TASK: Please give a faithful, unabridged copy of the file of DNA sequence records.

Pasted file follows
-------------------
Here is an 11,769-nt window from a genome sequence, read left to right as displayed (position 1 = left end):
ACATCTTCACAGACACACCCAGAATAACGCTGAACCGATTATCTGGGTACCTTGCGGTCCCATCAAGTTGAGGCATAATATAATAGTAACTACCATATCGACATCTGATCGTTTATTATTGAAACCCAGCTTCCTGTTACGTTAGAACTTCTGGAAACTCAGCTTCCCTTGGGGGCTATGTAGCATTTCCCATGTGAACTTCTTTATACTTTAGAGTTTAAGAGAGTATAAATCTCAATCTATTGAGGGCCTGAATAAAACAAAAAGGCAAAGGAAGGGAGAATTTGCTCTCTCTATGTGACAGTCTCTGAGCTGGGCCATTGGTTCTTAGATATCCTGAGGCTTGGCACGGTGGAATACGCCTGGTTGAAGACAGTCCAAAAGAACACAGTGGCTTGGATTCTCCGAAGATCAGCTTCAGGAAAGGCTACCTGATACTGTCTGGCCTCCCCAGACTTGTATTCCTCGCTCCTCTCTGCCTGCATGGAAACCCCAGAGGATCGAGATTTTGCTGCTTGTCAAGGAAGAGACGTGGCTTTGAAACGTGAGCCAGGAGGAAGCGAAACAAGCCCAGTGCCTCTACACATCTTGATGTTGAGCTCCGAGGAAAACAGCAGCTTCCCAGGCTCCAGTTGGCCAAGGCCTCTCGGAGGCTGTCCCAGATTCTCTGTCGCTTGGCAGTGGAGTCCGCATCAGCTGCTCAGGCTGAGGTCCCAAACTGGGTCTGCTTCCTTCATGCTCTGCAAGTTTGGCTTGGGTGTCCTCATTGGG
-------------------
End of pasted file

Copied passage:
Here is an 11,769-nt window from a genome sequence, read left to right as displayed (position 1 = left end):
ACATCTTCACAGACACACCCAGAATAACGCTGAACCGATTATCTGGGTACCTTGCGGTCCCATCAAGTTGAGGCATAATATAATAGTAACTACCATATCGACATCTGATCGTTTATTATTGAAACCCAGCTTCCTGTTACGTTAGAACTTCTGGAAACTCAGCTTCCCTTGGGGGCTATGTAGCATTTCCCATGTGAACTTCTTTATACTTTAGAGTTTAAGAGAGTATAAATCTCAATCTATTGAGGGCCTGAATAAAACAAAAAGGCAAAGGAAGGGAGAATTTGCTCTCTCTATGTGACAGTCTCTGAGCTGGGCCATTGGTTCTTAGATATCCTGAGGCTTGGCACGGTGGAATACGCCTGGTTGAAGACAGTCCAAAAGAACACAGTGGCTTGGATTCTCCGAAGATCAGCTTCAGGAAAGGCTACCTGATACTGTCTGGCCTCCCCAGACTTGTATTCCTCGCTCCTCTCTGCCTGCATGGAAACCCCAGAGGATCGAGATTTTGCTGCTTGTCAAGGAAGAGACGTGGCTTTGAAACGTGAGCCAGGAGGAAGCGAAACAAGCCCAGTGCCTCTACACATCTTGATGTTGAGCTCCGAGGAAAACAGCAGCTTCCCAGGCTCCAGTTGGCCAAGGCCTCTCGGAGGCTGTCCCAGATTCTCTGTCGCTTGGCAGTGGAGTCCGCATCAGCTGCTCAGGCTGAGGTCCCAAACTGGGTCTGCTTCCTTCATGCTCTGCAAGTTTGGCTTGGGTGTCCTCATTGGG